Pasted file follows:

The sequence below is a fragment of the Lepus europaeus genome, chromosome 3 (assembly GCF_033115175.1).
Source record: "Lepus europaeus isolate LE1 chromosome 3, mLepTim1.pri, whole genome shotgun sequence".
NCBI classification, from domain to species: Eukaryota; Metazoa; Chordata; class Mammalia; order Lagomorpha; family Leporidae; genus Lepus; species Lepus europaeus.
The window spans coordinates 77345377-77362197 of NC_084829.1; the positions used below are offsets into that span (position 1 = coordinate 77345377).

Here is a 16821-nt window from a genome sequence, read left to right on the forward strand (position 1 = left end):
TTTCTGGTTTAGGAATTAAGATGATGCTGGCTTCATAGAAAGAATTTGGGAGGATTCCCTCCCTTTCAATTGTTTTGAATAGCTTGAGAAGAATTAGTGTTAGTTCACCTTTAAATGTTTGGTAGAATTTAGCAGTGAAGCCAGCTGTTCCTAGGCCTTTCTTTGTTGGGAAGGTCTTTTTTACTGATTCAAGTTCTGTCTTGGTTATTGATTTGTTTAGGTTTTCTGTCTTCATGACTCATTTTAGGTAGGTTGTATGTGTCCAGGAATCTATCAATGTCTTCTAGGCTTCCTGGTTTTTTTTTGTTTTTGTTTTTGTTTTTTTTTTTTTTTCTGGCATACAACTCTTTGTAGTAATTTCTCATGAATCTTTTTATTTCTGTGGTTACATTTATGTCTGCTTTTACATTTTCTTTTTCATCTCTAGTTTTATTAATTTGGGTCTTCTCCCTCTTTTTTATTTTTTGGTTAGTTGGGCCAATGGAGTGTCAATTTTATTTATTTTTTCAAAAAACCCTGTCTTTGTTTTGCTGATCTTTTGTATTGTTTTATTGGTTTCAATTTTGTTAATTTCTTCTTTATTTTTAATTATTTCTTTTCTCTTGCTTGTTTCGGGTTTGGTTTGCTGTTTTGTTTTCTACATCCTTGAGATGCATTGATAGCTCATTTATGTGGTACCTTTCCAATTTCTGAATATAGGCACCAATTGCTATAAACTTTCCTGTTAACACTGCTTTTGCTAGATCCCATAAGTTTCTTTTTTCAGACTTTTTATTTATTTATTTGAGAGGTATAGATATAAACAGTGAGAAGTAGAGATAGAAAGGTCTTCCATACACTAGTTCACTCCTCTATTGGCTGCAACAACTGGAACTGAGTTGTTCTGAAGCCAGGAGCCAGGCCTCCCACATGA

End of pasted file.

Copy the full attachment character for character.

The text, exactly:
The sequence below is a fragment of the Lepus europaeus genome, chromosome 3 (assembly GCF_033115175.1).
Source record: "Lepus europaeus isolate LE1 chromosome 3, mLepTim1.pri, whole genome shotgun sequence".
NCBI classification, from domain to species: Eukaryota; Metazoa; Chordata; class Mammalia; order Lagomorpha; family Leporidae; genus Lepus; species Lepus europaeus.
The window spans coordinates 77345377-77362197 of NC_084829.1; the positions used below are offsets into that span (position 1 = coordinate 77345377).

Here is a 16821-nt window from a genome sequence, read left to right on the forward strand (position 1 = left end):
TTTCTGGTTTAGGAATTAAGATGATGCTGGCTTCATAGAAAGAATTTGGGAGGATTCCCTCCCTTTCAATTGTTTTGAATAGCTTGAGAAGAATTAGTGTTAGTTCACCTTTAAATGTTTGGTAGAATTTAGCAGTGAAGCCAGCTGTTCCTAGGCCTTTCTTTGTTGGGAAGGTCTTTTTTACTGATTCAAGTTCTGTCTTGGTTATTGATTTGTTTAGGTTTTCTGTCTTCATGACTCATTTTAGGTAGGTTGTATGTGTCCAGGAATCTATCAATGTCTTCTAGGCTTCCTGGTTTTTTTTTGTTTTTGTTTTTGTTTTTTTTTTTTTTTCTGGCATACAACTCTTTGTAGTAATTTCTCATGAATCTTTTTATTTCTGTGGTTACATTTATGTCTGCTTTTACATTTTCTTTTTCATCTCTAGTTTTATTAATTTGGGTCTTCTCCCTCTTTTTTATTTTTTGGTTAGTTGGGCCAATGGAGTGTCAATTTTATTTATTTTTTCAAAAAACCCTGTCTTTGTTTTGCTGATCTTTTGTATTGTTTTATTGGTTTCAATTTTGTTAATTTCTTCTTTATTTTTAATTATTTCTTTTCTCTTGCTTGTTTCGGGTTTGGTTTGCTGTTTTGTTTTCTACATCCTTGAGATGCATTGATAGCTCATTTATGTGGTACCTTTCCAATTTCTGAATATAGGCACCAATTGCTATAAACTTTCCTGTTAACACTGCTTTTGCTAGATCCCATAAGTTTCTTTTTTCAGACTTTTTATTTATTTATTTGAGAGGTATAGATATAAACAGTGAGAAGTAGAGATAGAAAGGTCTTCCATACACTAGTTCACTCCTCTATTGGCTGCAACAACTGGAACTGAGTTGTTCTGAAGCCAGGAGCCAGGCCTCCCACATGA